Because Jews have historically been subjected to frequent expulsions, we are all too familiar with the need for help getting settled in a new community and with the reciprocal imperative to provide aid to others. Ample precedent in our historical experience make many Americans feel sympathetic to those in need of a new home due to persecution. We need to look no further than the tragedy of the Holocaust to understand that peoples’ lives are lost when refugees who are fleeing for their lives are refused sanctuary –and that every day counts. Who can remain silent at the images of Jewish and other men, women and children who were turned away while attempting to flee Nazi Germany?  Whose heart does not stir when we read or song Emma Lazarus’ poem affixed to the base of the Statue of Liberty, “Give me your tired, your poor, your huddled masses yearning to be free.” For us Americans, the sentiment in favor of immigration also grows from the undeniable fact that the United States, the greatest experiment in pluralism in history, has gained tremendously and continues to benefit from the economic and cultural contributions of immigrants from all over the world.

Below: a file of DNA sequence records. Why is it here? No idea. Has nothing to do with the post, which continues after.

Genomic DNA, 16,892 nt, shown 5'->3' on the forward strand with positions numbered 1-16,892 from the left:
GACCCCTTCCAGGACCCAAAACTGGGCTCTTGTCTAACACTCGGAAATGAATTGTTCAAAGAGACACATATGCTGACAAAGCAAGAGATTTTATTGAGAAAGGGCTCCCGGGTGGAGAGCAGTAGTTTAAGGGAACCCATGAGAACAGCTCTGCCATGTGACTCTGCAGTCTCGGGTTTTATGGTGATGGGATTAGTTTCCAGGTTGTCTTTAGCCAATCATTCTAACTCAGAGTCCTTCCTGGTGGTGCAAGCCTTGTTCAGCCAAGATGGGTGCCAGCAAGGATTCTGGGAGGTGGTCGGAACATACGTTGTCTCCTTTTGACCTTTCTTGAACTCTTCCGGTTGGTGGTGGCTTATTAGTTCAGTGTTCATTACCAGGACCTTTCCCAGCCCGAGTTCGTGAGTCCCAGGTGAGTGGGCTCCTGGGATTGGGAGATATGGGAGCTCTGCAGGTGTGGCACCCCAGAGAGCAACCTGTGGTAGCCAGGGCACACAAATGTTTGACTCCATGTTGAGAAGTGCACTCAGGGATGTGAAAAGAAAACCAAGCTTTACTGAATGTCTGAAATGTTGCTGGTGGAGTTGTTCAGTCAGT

There are more than thirty references in the Bible related to loving the strangers. The frequency of the command suggests that strangers and foreigners must have had a difficult time finding acceptance in society, as is often the case today. The Bible gives an explicitly stated reason for the commandment to love the stranger, calling on the Israelite’s compassion: “You shall not oppress a stranger, for you know the feelings of the stranger, having yourselves been strangers in Egypt” (Exodus 23:9). In this way, the Israelites are told to be empathetic to all strangers, since they themselves were strangers in Egypt for many centuries.